Sunday, August 31, 2008
I grew up in New Jersey. I remember visiting the Turtle Back Zoo in West Orange, NJ when I was in the third grade. It was right after I fractured my wrist. My mother made a point of asking the doctor if I could go on my class trip to the zoo. His reply "She can climb Mount Everest if she wants to." I went to the zoo and climbed a rock. A chaperone told me I shouldn't be doing that. I repeated what the doctor said and stayed on the rock.
This week I drove down to NJ and visited the Turtle Back Zoo with my children along with three of their cousins. It was huge. Much larger than I remember it. It was clean. There was a train ride (free with admission), Pony Rides ($2 per child), and you could feed budgies ($2 per stick of food). The prairie dogs had 'observation' areas where anyone could stick their heads up into plastic domes and look up close and personal at the critters. And, the carousel is beautiful. Full of hand carved creatures to ride upon. My daughter chose a dragon.
The kids had a great time. The only not so great thing there was the food. I didn't bring any with me so we had to stand in line to purchase food. No one ate the chicken nuggets. The fries seemed to be the most tasteful item. So - if you find yourself visiting the Turtle Back Zoo - remember to pack a lunch.
Monday, August 25, 2008
My fabric partner said she liked pinks and purples and made girl's clothes. I'm hoping she likes the selection I sent her. The red one all the way on the right with the pink roses has sequins on it - nothing like a little sparkle to brighten up a girl's wardrobe! And the bottom one is reversible (in my opinion). The other side is predominantly pink.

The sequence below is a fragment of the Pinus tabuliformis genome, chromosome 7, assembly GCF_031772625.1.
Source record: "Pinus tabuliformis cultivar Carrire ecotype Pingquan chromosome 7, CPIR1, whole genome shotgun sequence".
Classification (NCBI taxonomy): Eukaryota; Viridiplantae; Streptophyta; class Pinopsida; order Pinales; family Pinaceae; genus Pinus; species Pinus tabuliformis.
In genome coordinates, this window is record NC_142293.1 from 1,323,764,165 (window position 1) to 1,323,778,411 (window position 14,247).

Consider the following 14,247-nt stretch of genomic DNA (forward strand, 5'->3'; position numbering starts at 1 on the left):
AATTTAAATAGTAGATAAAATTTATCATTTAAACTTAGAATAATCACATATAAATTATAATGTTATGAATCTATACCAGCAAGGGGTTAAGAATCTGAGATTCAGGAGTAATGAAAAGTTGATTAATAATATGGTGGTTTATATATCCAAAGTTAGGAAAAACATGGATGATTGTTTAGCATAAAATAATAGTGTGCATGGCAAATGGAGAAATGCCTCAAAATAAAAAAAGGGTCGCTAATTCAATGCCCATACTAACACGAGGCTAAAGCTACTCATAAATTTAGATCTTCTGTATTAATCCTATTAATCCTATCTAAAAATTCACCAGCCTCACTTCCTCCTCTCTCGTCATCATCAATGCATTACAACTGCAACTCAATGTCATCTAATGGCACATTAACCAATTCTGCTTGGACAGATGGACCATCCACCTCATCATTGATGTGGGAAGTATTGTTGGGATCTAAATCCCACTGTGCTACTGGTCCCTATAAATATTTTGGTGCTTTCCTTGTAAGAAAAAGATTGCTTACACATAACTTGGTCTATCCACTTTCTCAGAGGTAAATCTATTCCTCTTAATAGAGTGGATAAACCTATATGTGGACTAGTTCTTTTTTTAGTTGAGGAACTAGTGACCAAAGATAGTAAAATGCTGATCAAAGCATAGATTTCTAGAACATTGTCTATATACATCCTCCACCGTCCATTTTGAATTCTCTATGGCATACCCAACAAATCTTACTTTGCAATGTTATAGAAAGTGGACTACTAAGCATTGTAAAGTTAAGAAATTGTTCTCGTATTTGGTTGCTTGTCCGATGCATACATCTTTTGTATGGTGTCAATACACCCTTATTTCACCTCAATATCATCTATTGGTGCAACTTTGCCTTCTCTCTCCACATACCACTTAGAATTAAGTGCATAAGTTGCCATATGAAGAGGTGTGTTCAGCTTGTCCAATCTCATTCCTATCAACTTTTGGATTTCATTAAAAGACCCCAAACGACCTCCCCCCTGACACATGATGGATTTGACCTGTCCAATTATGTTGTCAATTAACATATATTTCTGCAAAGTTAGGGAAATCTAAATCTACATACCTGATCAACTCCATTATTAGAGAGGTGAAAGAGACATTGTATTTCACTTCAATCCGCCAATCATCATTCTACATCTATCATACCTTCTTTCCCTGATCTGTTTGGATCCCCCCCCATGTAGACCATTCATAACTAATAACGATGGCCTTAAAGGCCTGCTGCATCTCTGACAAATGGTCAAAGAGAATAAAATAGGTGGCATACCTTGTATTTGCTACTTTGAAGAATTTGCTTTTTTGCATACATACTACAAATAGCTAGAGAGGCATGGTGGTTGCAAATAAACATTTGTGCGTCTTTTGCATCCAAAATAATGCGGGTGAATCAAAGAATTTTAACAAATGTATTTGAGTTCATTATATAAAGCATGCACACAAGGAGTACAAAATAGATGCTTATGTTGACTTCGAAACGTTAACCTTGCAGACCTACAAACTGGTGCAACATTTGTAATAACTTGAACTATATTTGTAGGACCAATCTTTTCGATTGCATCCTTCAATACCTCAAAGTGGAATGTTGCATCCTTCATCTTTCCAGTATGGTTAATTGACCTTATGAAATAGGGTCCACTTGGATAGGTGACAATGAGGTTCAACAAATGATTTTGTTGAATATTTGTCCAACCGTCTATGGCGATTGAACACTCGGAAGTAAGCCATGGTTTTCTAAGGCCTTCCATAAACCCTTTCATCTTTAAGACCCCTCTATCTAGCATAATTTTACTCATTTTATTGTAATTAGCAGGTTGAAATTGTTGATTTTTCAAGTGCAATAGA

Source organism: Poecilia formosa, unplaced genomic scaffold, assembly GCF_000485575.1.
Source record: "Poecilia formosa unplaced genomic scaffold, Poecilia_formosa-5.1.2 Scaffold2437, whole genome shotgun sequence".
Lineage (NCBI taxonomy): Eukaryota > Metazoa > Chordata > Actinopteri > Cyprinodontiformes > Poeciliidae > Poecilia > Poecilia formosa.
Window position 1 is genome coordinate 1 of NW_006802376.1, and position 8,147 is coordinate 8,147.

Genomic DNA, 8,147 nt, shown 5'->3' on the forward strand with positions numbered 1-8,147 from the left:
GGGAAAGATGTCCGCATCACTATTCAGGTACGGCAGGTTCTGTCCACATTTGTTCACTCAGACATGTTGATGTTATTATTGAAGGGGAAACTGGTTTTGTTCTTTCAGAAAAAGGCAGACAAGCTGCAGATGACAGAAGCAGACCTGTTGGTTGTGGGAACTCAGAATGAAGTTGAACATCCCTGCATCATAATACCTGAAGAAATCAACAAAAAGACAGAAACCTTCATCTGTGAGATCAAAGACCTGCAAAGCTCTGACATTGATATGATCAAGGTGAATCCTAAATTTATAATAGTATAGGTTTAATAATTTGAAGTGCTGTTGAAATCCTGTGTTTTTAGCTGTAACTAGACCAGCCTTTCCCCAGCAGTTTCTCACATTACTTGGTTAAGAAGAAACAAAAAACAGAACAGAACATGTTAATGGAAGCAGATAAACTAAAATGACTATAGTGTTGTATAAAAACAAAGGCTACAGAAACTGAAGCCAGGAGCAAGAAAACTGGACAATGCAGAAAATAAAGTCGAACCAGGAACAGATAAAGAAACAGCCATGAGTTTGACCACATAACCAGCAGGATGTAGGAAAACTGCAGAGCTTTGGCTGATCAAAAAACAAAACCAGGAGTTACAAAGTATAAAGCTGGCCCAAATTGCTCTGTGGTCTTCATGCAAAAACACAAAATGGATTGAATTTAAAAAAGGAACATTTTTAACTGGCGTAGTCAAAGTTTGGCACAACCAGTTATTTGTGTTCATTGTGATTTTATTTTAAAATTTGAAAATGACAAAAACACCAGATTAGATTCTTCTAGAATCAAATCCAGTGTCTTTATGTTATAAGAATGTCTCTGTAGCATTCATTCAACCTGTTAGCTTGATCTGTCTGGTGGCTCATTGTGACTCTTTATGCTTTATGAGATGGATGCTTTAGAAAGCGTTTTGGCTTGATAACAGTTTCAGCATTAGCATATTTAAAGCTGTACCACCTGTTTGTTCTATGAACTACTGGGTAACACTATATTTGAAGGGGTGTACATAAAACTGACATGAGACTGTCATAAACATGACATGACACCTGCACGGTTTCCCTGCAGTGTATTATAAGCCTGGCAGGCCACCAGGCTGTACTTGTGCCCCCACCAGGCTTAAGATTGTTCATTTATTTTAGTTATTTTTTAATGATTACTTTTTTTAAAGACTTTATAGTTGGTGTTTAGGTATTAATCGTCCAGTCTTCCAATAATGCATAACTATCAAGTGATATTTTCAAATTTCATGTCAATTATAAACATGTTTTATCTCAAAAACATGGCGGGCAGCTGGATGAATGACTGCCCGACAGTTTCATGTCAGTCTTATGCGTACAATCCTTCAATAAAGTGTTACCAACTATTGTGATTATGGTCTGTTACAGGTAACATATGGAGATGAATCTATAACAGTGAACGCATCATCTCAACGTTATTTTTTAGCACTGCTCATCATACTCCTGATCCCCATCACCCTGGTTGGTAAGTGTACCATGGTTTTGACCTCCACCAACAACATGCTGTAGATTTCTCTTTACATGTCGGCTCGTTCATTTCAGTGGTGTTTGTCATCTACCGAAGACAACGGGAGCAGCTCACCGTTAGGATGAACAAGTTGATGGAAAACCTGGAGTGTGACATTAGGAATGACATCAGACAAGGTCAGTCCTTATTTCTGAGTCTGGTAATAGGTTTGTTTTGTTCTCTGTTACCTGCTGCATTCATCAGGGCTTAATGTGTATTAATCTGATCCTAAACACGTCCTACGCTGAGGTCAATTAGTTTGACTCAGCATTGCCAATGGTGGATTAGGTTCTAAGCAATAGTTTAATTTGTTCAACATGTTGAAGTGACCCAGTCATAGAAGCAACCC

Now I can focus on my next swaps. Anyone have any ideas for Vintage Fall or Halloween stuff?
Sunday, August 24, 2008
Remember, I talked about wasps awhile ago. Well, I guess they think our house is really a good spot to live because they made a nice big nest right on one of our bedroom windows. The window by my side of the bed. And it's big. Like, football sized. I guess those screens we kept meaning to replace and never did will be bought post haste now - if I can find them at Home Depot or Lowe's. Really, the wasps usually keep their nests to the underside of our skylights. The nests are easy to see and easy for me or my husband to take care in that location. This - well - I guess it goes to show we don't often visit this side of the house.
The only reason I noticed it is because we are having work done on our house. A new front and back door. The company installing the door also put a diverter up. I was trying to figure out where the diverter was when wasps frequently buzzing around by the upper half of the house caught my eye. I guess it was a good thing we had some work done or I might be blogging about a watermelon sized wasp nest.
Saturday, August 23, 2008
Mother, 3-y-o (three-year-old daughter)
Scene opens with a mother sitting on a window seat typing e-mails on her laptop. A blond-haired three-year-old girl is heard by the mother entering and exiting the bathroom. A few minutes later the three-year-old walks up to her mother.
3-y-o: Mommy, I pooped.
Mother: I’m sorry. What did you say? (as mother looks up from her laptop and raises an eyebrow at her offspring and hits the send button hoping her e-mail is complete and makes sense)
3-y-o: I pooped on the brick.